Decentralized parochial autonomy is the graveyard of insurgency–which may be one reason why there has never been a successful anarcho-syndicalist revolution. Ideally, it would be a fine thing to have only local, self-directed, worker participation, with minimal bureaucracy, police, and military. This probably would be the development of socialism, were socialism ever allowed to develop unhindered by counterrevolutionary subversion and attack. One might recall how, in 1918-20, fourteen capitalist nations, including the United States, invaded Soviet Russia in a bloody but unsuccessful attempt to overthrow the revolutionary Bolshevik government. The years of foreign invasion and civil war did much to intensify the Bolsheviks’ siege psychology with its commitment to lockstep party unity and a repressive security apparatus. Thus, in May 1921, the same Lenin who had encouraged the practice of internal party democracy and struggled against Trotsky in order to give the trade unions a greater measure of autonomy, now called for an end to the Workers’ Opposition and other factional groups within the party. “The time has come,” he told an enthusiastically concurring Tenth Party Congress, “to put an end to opposition, to put a lid on it: we have had enough opposition.” Open disputes and conflicting tendencies within and without the party, the communists concluded, created an appearance of division and weakness that invited attack by formidable foes.

Only a month earlier, in April 1921, Lenin had called for more worker representation on the party’s Central Committee. In short, he had become not anti-worker but anti-opposition. Here was a social revolution–like every other–that was not allowed to develop its political and material life in an unhindered way.

By the late 1920s, the Soviets faced the choice of (a) moving in a still more centralized direction with a command economy and forced agrarian collectivization and full-speed industrialization under a commandist, autocratic party leadership, the road taken by Stalin, or (b) moving in a liberalized direction, allowing more political diversity, more autonomy for labor unions and other organizations, more open debate and criticism, greater autonomy among the various Soviet republics, a sector of privately owned small businesses, independent agricultural development by the peasantry, greater emphasis on consumer goods, and less effort given to the kind of capital accumulation needed to build a strong military-industrial base.

The latter course, I believe, would have produced a more comfortable, more humane and serviceable society. Siege socialism would have given way to worker-consumer socialism. The only problem is that the country would have risked being incapable of withstanding the Nazi onslaught. Instead, the Soviet Union embarked upon a rigorous, forced industrialization. This policy has often been mentioned as one of the wrongs perpetrated by Stalin upon his people. It consisted mostly of building, within a decade, an entirely new, huge industrial base east of the Urals in the middle of the barren steppes, the biggest steel complex in Europe, in anticipation of an invasion from the West. “Money was spent like water, men froze, hungered and suffered but the construction went on with a disregard for individuals and a mass heroism seldom paralleled in history.”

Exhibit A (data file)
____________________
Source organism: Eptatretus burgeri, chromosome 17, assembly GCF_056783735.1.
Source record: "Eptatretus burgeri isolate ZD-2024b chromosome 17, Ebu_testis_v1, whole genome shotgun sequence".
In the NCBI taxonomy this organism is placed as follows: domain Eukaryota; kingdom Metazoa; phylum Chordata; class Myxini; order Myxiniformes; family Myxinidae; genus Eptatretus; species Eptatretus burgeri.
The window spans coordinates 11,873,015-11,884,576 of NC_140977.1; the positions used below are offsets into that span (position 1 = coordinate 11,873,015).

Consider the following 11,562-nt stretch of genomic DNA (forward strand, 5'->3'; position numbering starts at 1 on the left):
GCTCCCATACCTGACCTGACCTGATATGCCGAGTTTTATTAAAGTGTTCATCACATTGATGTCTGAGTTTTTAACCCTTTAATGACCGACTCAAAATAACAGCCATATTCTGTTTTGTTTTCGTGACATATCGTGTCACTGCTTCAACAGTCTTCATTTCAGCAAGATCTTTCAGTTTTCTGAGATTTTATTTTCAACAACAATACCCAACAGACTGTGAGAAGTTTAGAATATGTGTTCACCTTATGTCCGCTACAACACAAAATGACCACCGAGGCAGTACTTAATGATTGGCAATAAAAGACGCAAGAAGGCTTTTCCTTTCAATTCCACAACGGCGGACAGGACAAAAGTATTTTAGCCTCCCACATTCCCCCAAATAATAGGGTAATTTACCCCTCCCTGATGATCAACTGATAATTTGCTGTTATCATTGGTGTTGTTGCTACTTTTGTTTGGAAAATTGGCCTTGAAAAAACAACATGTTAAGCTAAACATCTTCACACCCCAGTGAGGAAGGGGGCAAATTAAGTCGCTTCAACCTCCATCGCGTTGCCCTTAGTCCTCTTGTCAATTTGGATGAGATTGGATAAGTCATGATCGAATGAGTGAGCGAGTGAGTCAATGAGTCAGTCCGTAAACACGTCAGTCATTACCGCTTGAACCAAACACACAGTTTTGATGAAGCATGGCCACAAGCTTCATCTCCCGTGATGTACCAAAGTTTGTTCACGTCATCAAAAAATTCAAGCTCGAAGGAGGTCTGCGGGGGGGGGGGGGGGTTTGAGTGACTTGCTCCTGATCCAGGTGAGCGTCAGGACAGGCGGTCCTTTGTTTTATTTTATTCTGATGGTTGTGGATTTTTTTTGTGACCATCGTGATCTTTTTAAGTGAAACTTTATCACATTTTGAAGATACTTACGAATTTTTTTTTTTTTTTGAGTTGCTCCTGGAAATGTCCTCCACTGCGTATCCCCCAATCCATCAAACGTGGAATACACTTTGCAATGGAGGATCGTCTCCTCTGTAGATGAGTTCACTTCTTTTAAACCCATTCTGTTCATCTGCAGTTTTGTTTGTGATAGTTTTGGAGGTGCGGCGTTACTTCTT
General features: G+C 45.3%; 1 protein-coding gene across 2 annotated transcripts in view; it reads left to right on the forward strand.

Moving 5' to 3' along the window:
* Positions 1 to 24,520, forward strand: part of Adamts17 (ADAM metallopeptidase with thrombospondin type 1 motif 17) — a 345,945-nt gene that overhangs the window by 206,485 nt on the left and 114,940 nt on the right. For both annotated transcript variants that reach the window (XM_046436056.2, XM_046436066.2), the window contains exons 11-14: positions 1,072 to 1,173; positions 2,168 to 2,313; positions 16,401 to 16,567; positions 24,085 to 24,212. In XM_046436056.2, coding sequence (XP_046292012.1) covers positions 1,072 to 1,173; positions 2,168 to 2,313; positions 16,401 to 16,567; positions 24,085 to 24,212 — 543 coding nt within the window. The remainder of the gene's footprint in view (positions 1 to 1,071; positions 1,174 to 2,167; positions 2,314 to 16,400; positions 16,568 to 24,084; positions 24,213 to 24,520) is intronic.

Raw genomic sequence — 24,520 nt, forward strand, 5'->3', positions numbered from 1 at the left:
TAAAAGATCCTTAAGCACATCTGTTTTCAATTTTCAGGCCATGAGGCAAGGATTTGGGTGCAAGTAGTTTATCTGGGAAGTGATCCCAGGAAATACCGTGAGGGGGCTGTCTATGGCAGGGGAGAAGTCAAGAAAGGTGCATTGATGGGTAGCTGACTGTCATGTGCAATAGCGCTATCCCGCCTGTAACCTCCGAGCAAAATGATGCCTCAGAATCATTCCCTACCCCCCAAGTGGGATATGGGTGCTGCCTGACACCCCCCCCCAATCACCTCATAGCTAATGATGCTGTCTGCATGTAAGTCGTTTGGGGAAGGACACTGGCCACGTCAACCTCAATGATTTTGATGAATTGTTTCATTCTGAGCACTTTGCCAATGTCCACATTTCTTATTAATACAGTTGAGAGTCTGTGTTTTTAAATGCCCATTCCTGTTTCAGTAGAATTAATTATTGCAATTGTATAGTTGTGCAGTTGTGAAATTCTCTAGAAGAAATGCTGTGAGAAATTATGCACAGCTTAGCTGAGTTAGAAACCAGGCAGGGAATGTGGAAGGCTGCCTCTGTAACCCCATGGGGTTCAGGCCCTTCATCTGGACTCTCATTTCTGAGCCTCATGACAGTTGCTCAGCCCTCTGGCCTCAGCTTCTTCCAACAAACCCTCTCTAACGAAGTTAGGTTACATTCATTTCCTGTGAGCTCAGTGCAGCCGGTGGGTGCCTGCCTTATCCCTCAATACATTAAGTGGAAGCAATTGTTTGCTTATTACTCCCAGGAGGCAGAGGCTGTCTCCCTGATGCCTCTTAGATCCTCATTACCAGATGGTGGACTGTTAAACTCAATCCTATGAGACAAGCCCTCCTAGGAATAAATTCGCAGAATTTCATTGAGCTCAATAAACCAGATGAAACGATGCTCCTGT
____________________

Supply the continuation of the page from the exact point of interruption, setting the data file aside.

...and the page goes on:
Stalin’s prophecy that the Soviet Union had only ten years to do what the British had done in a century proved correct. When the Nazis invaded in 1941, that same industrial base, safely ensconced thousands of miles from the front, produced the weapons of war that eventually turned the tide. The cost of this survival included 22 million Soviets who perished in the war and immeasurable devastation and suffering, the effects of which would distort Soviet society for decades afterward.

All this is not to say that everything Stalin did was of historical necessity. The exigencies of revolutionary survival did not “make inevitable” the heartless execution of hundreds of Old Bolshevik leaders, the personality cult of a supreme leader who claimed every revolutionary gain as his own achievement, the suppression of party political life through terror, the eventual silencing of debate regarding the pace of industrialization and collectivization, the ideological regulation of all intellectual and cultural life, and the mass deportations of “suspect” nationalities.

The transforming effects of counterrevolutionary attack have been felt in other countries. A Sandinista military officer I met in Vienna in 1986 noted that Nicaraguans were “not a warrior people” but they had to learn to fight because they faced a destructive, U.S.-sponsored mercenary war. She bemoaned the fact that war and embargo forced her country to postpone much of its socio-economic agenda. As with Nicaragua, so with Mozambique, Angola and numerous other countries in which U.S.-financed mercenary forces destroyed farmlands, villages, health centers, and power stations, while killing or starving hundreds of thousands–the revolutionary baby was strangled in its crib or mercilessly bled beyond recognition. This reality ought to earn at least as much recognition as the suppression of dissidents in this or that revolutionary society.